Once we have this documentation for each year, it is fairly
straightforward to put together a résumé or fill out a college
As hard as it seems, your student’s entire high-school experience must
be boiled down to one page. If someone with an MBA from Harvard Business
School can do it in one page, so can you! You basically have four
categories to report, other than course-based academic activities:
Co-curricular activities - learning-oriented activities that take place
outside of the classroom, such as debate or science competitions.
Schools look at this category to determine intellectual vitality
—whether your student loves to learn for the sake of learning.
Extracurricular activities - like sports, music, or Boy Scouts. Schools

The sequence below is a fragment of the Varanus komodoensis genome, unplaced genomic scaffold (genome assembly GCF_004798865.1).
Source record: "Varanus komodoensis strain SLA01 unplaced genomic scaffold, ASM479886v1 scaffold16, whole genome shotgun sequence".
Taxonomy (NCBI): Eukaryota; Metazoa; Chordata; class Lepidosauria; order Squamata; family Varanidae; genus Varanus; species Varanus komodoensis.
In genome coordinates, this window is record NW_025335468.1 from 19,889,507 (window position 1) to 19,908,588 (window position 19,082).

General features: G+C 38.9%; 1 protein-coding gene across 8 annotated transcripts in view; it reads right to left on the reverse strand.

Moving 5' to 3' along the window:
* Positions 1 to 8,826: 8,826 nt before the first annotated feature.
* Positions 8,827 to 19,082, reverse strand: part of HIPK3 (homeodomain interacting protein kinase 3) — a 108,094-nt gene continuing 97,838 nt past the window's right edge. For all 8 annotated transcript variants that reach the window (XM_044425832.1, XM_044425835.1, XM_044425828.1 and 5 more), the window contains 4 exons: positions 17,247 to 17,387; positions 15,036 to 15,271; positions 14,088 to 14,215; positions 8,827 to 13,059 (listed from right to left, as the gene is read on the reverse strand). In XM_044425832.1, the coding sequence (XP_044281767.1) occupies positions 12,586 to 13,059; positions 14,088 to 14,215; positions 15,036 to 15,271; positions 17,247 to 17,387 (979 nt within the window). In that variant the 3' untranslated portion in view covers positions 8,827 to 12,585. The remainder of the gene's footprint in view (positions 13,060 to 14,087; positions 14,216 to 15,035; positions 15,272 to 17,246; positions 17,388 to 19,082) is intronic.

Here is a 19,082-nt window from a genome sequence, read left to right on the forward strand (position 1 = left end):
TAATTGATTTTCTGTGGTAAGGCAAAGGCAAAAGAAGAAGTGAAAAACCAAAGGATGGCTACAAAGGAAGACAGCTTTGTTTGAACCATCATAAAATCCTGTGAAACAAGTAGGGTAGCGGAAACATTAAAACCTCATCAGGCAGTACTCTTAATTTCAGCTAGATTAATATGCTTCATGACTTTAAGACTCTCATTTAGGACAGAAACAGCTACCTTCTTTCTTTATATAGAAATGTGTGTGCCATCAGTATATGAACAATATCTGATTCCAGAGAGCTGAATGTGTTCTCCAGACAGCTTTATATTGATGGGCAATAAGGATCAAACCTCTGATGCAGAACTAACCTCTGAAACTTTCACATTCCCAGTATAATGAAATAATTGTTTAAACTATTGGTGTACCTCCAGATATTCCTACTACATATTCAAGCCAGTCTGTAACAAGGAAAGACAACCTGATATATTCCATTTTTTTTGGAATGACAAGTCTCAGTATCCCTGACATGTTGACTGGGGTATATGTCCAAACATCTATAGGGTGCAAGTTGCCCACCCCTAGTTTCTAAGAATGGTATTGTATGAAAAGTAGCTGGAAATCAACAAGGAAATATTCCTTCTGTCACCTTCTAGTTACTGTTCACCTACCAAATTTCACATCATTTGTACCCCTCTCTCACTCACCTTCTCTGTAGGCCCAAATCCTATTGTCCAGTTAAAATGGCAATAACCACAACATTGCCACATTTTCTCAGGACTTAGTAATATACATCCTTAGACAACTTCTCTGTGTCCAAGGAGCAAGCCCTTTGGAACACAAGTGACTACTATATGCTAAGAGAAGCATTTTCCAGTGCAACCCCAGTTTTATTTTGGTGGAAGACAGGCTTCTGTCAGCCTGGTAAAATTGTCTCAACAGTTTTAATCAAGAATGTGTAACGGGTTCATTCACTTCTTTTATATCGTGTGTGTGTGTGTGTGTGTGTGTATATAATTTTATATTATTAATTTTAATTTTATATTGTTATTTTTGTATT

want to see if your students are multi-dimensional or if they fit
certain stereotypes. They will look to see if your student is a leader
and visionary or just a passive part of the crowd.
Work experience - show the years employed, name of the company,
position/responsibilities, and hours spent per week.
Volunteer service hours - how many hours were spent doing things for
others without recompense. This doesn’t include hours of paid work
(which counts for work experience), or when school credit was being
earned (which counts for co-curricular activity). The point is not to
count the time twice.
What Does Leadership Mean?
There seems to be a lot of confusion about the term “leadership.” Not
all kids are leaders. Not all leaders are charismatic. Very ordinary
kids can be leaders when something is important to them. Basically,
leadership is assuming responsibility for the outcome of a meeting,
event, or project. It can be elected or assumed. Being a member of a
group is not being a leader; being responsible to carry out something
What Words Do I Use?
The words we choose to use in describing our involvement are crucial.